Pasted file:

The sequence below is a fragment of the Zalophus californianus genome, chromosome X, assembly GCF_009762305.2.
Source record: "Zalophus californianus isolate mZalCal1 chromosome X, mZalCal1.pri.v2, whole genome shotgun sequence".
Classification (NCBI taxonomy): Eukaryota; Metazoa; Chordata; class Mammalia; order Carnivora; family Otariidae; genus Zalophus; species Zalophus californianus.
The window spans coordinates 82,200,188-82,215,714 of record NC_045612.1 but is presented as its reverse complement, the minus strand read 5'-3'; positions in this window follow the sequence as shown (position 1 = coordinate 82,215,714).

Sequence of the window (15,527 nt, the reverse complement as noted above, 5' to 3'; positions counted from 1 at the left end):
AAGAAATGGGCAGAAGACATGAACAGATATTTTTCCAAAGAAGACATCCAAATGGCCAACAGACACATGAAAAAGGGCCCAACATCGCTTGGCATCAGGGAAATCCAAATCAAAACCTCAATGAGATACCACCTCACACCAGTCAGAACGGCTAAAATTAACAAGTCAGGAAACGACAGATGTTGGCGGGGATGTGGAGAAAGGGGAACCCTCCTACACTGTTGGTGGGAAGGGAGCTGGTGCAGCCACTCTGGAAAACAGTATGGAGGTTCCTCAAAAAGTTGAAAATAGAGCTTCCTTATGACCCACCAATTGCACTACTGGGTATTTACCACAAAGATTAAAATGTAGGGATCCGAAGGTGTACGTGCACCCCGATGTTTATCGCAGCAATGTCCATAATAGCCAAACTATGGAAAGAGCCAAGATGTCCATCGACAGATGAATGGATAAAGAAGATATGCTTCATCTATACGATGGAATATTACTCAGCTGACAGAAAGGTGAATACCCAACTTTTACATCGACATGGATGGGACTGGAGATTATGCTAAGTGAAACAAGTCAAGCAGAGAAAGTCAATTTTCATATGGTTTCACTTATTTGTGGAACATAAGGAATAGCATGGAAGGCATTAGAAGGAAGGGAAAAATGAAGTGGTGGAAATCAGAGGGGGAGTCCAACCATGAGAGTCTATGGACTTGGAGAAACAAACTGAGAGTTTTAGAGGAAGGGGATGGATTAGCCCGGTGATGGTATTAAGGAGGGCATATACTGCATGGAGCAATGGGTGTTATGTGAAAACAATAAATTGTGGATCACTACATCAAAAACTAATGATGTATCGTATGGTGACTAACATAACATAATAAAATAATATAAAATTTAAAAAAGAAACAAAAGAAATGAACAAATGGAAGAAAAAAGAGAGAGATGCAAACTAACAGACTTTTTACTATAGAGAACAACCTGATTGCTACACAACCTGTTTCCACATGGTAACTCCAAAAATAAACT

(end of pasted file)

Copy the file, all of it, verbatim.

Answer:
The sequence below is a fragment of the Zalophus californianus genome, chromosome X, assembly GCF_009762305.2.
Source record: "Zalophus californianus isolate mZalCal1 chromosome X, mZalCal1.pri.v2, whole genome shotgun sequence".
Classification (NCBI taxonomy): Eukaryota; Metazoa; Chordata; class Mammalia; order Carnivora; family Otariidae; genus Zalophus; species Zalophus californianus.
The window spans coordinates 82,200,188-82,215,714 of record NC_045612.1 but is presented as its reverse complement, the minus strand read 5'-3'; positions in this window follow the sequence as shown (position 1 = coordinate 82,215,714).

Sequence of the window (15,527 nt, the reverse complement as noted above, 5' to 3'; positions counted from 1 at the left end):
AAGAAATGGGCAGAAGACATGAACAGATATTTTTCCAAAGAAGACATCCAAATGGCCAACAGACACATGAAAAAGGGCCCAACATCGCTTGGCATCAGGGAAATCCAAATCAAAACCTCAATGAGATACCACCTCACACCAGTCAGAACGGCTAAAATTAACAAGTCAGGAAACGACAGATGTTGGCGGGGATGTGGAGAAAGGGGAACCCTCCTACACTGTTGGTGGGAAGGGAGCTGGTGCAGCCACTCTGGAAAACAGTATGGAGGTTCCTCAAAAAGTTGAAAATAGAGCTTCCTTATGACCCACCAATTGCACTACTGGGTATTTACCACAAAGATTAAAATGTAGGGATCCGAAGGTGTACGTGCACCCCGATGTTTATCGCAGCAATGTCCATAATAGCCAAACTATGGAAAGAGCCAAGATGTCCATCGACAGATGAATGGATAAAGAAGATATGCTTCATCTATACGATGGAATATTACTCAGCTGACAGAAAGGTGAATACCCAACTTTTACATCGACATGGATGGGACTGGAGATTATGCTAAGTGAAACAAGTCAAGCAGAGAAAGTCAATTTTCATATGGTTTCACTTATTTGTGGAACATAAGGAATAGCATGGAAGGCATTAGAAGGAAGGGAAAAATGAAGTGGTGGAAATCAGAGGGGGAGTCCAACCATGAGAGTCTATGGACTTGGAGAAACAAACTGAGAGTTTTAGAGGAAGGGGATGGATTAGCCCGGTGATGGTATTAAGGAGGGCATATACTGCATGGAGCAATGGGTGTTATGTGAAAACAATAAATTGTGGATCACTACATCAAAAACTAATGATGTATCGTATGGTGACTAACATAACATAATAAAATAATATAAAATTTAAAAAAGAAACAAAAGAAATGAACAAATGGAAGAAAAAAGAGAGAGATGCAAACTAACAGACTTTTTACTATAGAGAACAACCTGATTGCTACACAACCTGTTTCCACATGGTAACTCCAAAAATAAACT